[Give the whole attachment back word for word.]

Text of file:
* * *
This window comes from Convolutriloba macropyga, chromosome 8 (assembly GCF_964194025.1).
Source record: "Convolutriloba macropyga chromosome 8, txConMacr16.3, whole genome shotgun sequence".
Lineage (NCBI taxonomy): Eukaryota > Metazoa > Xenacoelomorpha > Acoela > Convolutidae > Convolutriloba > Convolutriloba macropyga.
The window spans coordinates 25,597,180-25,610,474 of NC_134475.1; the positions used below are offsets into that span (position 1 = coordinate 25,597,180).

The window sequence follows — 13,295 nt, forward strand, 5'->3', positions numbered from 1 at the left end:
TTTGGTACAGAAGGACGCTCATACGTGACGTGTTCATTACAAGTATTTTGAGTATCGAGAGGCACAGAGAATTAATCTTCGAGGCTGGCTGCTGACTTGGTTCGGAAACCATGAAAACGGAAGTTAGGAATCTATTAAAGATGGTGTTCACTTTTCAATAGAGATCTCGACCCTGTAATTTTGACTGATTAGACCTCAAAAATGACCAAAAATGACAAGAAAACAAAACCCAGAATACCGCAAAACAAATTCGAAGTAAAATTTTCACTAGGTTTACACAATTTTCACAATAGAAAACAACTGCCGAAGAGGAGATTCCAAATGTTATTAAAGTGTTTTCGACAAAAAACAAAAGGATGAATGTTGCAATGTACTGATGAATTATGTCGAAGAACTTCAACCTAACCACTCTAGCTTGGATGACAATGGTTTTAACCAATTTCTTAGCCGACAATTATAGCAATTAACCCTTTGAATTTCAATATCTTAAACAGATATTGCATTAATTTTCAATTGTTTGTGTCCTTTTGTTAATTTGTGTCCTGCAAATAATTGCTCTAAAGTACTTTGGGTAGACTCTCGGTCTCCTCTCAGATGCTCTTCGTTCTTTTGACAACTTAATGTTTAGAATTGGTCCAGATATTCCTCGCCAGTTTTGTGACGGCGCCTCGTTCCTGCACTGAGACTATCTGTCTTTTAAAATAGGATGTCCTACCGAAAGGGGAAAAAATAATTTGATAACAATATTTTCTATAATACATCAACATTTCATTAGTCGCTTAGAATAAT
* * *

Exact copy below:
This window comes from Convolutriloba macropyga, chromosome 8 (assembly GCF_964194025.1).
Source record: "Convolutriloba macropyga chromosome 8, txConMacr16.3, whole genome shotgun sequence".
Lineage (NCBI taxonomy): Eukaryota > Metazoa > Xenacoelomorpha > Acoela > Convolutidae > Convolutriloba > Convolutriloba macropyga.
The window spans coordinates 25,597,180-25,610,474 of NC_134475.1; the positions used below are offsets into that span (position 1 = coordinate 25,597,180).

The window sequence follows — 13,295 nt, forward strand, 5'->3', positions numbered from 1 at the left end:
TTTGGTACAGAAGGACGCTCATACGTGACGTGTTCATTACAAGTATTTTGAGTATCGAGAGGCACAGAGAATTAATCTTCGAGGCTGGCTGCTGACTTGGTTCGGAAACCATGAAAACGGAAGTTAGGAATCTATTAAAGATGGTGTTCACTTTTCAATAGAGATCTCGACCCTGTAATTTTGACTGATTAGACCTCAAAAATGACCAAAAATGACAAGAAAACAAAACCCAGAATACCGCAAAACAAATTCGAAGTAAAATTTTCACTAGGTTTACACAATTTTCACAATAGAAAACAACTGCCGAAGAGGAGATTCCAAATGTTATTAAAGTGTTTTCGACAAAAAACAAAAGGATGAATGTTGCAATGTACTGATGAATTATGTCGAAGAACTTCAACCTAACCACTCTAGCTTGGATGACAATGGTTTTAACCAATTTCTTAGCCGACAATTATAGCAATTAACCCTTTGAATTTCAATATCTTAAACAGATATTGCATTAATTTTCAATTGTTTGTGTCCTTTTGTTAATTTGTGTCCTGCAAATAATTGCTCTAAAGTACTTTGGGTAGACTCTCGGTCTCCTCTCAGATGCTCTTCGTTCTTTTGACAACTTAATGTTTAGAATTGGTCCAGATATTCCTCGCCAGTTTTGTGACGGCGCCTCGTTCCTGCACTGAGACTATCTGTCTTTTAAAATAGGATGTCCTACCGAAAGGGGAAAAAATAATTTGATAACAATATTTTCTATAATACATCAACATTTCATTAGTCGCTTAGAATAAT